Sports matches, and in general high capacity spectator events, are asked to be held without spectators wherever possible.
Collective closures are not required.
Citizens are asked to avoid non-urgent and unnecessary outings, and to use telework to reduce office attendance by 70 percent where possible.
On top of financial help available through previously approved coronavirus mitigation packages, the Prime Minister announced additional financial support: ￥100,000 JPY ($925 USD) for for small-medium size businesses, and ￥200,000 JPY ($1,850 USD) per day for large businesses, for each day they are in compliance with government requested measures.
The Prime Minister pledged to secure 7 million doses of vaccine and have them in Japan by the end of Golden Week (May 11), and an additional 10 million doses for each week after that, for a total of 100 million doses delivered by the end of June. In addition, he pledged to have doses for all eligible people in Japan imported by the end of September.
What’s Different This Time?
The first time Japan called a state of emergency in March 2020, it was to deal with an unknown pathogen. Falling short of a lockdown, which the country did not possess a legal framework for, it aimed to significantly reduce the chances of people coming into contact with each other and spreading the pathogen.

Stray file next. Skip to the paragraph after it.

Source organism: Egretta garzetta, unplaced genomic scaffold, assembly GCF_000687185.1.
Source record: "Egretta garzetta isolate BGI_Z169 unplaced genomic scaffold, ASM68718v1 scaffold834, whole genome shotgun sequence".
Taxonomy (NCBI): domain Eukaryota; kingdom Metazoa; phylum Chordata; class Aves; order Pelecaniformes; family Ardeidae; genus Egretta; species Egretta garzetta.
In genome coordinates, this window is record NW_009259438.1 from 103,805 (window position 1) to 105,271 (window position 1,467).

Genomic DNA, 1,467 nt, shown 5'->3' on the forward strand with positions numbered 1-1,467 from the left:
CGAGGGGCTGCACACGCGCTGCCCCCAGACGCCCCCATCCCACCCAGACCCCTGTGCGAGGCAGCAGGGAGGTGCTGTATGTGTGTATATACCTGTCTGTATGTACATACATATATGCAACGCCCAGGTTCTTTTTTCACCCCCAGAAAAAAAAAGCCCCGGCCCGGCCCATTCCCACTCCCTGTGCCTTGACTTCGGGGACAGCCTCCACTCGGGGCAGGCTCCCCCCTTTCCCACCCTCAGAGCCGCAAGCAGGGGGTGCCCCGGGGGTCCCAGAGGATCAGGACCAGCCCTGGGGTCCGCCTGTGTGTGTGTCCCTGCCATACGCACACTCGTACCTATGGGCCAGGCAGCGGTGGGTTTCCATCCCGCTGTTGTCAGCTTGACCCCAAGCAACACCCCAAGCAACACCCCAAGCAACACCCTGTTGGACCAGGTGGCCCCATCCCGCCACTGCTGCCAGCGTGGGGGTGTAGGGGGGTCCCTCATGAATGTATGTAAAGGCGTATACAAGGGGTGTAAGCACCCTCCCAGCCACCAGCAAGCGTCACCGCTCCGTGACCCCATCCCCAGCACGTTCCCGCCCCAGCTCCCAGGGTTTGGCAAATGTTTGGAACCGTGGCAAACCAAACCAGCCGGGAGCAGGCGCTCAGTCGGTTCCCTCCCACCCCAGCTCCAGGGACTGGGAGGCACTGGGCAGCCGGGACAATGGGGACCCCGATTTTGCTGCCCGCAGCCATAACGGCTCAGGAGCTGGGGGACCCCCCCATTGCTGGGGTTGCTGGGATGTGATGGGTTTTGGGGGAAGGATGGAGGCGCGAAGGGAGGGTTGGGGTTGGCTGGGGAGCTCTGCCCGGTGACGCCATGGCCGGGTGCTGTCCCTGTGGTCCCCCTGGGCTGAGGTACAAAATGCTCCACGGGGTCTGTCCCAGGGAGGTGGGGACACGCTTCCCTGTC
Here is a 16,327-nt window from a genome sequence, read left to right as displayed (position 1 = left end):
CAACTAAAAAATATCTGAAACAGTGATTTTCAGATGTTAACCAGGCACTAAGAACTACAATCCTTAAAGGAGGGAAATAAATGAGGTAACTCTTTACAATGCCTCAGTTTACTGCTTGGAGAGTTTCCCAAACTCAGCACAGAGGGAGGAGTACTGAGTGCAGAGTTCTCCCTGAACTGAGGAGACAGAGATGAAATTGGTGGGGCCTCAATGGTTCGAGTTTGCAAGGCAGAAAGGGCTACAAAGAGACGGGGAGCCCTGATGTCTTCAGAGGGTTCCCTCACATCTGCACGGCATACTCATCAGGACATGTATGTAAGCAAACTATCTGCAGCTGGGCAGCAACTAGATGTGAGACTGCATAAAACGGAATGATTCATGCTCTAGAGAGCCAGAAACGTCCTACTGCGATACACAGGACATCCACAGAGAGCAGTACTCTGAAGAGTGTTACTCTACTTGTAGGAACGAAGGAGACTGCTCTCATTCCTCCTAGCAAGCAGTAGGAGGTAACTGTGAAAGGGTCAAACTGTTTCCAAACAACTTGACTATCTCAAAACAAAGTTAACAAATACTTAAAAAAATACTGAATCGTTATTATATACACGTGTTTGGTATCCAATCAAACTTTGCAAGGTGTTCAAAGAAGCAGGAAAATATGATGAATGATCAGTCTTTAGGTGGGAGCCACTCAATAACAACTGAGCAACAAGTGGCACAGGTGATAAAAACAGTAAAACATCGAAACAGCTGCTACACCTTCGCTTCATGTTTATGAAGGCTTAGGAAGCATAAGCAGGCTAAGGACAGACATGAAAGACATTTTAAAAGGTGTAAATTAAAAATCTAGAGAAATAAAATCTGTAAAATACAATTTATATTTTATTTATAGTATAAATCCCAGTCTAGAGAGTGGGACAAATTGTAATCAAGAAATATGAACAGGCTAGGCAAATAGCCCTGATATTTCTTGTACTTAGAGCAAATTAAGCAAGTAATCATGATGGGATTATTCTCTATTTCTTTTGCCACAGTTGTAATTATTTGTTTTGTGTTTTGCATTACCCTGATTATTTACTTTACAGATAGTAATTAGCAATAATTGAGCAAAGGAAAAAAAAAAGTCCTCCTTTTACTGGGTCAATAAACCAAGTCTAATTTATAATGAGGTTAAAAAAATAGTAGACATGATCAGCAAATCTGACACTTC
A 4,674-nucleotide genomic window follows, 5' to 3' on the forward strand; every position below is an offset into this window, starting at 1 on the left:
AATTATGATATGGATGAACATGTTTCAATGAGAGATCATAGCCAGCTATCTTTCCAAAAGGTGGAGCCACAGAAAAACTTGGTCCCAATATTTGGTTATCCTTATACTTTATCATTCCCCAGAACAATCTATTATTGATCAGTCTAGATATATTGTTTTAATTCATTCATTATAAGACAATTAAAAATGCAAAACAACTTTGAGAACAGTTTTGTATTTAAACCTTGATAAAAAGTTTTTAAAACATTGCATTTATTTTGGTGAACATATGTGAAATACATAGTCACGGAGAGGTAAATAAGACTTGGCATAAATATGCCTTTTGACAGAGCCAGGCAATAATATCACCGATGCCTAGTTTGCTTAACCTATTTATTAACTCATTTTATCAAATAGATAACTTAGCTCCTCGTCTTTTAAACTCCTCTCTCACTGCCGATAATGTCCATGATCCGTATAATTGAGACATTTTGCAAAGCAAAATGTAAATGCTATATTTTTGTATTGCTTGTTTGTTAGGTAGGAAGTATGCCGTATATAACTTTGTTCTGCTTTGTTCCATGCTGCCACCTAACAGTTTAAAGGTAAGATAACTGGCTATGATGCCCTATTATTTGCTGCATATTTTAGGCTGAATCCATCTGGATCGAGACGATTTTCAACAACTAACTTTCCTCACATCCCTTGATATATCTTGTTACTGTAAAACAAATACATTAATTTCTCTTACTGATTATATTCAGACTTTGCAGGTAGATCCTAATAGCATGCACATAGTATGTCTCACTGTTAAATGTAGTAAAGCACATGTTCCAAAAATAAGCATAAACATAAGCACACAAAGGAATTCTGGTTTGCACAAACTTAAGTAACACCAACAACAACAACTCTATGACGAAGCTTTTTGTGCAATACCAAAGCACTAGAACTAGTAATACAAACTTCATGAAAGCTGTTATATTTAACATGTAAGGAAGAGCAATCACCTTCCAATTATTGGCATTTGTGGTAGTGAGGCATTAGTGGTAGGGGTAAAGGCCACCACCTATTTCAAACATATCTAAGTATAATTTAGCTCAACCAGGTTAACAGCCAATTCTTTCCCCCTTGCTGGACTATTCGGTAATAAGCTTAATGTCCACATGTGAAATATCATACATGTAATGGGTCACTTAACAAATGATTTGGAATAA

On that occasion schools were closed, restaurants were asked to reduce hours, theme parks were asked to close, and the general public was asked to enforce telework for up to 80 percent of business activity. The measures were in place for a total of 49 days.
In January 2021, following another rise in cases, Japan was again forced to call a state of emergency, which lasted a record-long 73 days. Measures at that time were aimed mainly at reducing interaction in restaurants, which experts deemed the riskiest locations for the spread of infection.
This time, in April 2021, the big difference is the rise of cases of mutant variants of the virus, which along with a widespread coronavirus fatigue, is bringing a renewed sense of crisis in the medical system. PM Suga explained: